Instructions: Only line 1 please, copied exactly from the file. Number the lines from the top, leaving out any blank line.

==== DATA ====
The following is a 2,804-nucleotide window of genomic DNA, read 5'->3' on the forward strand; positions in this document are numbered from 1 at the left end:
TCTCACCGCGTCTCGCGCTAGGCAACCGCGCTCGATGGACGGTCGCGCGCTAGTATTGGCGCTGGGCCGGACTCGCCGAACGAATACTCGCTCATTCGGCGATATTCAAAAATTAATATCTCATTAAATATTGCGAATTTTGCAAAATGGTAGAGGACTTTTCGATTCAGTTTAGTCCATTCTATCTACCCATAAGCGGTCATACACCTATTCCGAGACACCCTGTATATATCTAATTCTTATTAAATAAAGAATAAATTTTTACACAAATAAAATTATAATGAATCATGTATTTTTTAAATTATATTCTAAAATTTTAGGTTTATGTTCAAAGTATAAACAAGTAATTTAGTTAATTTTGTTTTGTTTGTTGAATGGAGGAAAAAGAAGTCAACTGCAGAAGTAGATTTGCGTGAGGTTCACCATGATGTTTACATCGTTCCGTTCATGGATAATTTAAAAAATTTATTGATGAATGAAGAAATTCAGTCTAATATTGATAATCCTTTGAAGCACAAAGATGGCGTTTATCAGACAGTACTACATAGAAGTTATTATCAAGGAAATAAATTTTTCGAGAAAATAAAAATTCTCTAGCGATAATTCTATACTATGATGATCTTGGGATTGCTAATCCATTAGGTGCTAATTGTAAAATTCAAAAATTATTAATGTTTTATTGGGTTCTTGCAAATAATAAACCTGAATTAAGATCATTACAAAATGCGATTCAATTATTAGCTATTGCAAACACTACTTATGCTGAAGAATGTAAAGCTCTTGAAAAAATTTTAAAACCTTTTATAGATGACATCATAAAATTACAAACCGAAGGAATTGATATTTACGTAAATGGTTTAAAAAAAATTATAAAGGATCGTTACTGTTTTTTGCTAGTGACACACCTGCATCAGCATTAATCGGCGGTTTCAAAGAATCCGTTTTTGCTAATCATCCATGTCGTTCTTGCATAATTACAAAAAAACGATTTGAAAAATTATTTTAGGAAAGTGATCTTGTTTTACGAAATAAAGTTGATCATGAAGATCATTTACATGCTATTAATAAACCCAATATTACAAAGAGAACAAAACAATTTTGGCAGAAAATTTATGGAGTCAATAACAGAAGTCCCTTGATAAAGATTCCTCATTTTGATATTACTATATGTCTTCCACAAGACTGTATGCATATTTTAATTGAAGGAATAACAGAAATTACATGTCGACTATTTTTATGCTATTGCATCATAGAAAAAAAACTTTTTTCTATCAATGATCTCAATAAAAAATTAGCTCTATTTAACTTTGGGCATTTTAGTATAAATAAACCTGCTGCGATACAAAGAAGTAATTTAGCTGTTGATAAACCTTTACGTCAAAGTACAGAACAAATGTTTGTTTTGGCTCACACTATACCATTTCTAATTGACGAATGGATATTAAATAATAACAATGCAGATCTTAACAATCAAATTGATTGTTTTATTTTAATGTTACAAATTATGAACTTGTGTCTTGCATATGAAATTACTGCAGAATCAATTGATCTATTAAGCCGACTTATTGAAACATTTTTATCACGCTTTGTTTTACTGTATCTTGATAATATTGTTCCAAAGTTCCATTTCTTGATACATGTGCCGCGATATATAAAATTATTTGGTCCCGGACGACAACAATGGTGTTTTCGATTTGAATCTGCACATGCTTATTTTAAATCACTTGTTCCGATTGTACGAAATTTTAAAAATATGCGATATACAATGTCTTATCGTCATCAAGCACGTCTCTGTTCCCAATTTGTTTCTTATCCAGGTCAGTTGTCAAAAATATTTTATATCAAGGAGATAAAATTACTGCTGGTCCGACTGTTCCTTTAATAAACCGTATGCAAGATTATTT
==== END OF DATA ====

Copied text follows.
The following is a 2,804-nucleotide window of genomic DNA, read 5'->3' on the forward strand; positions in this document are numbered from 1 at the left end: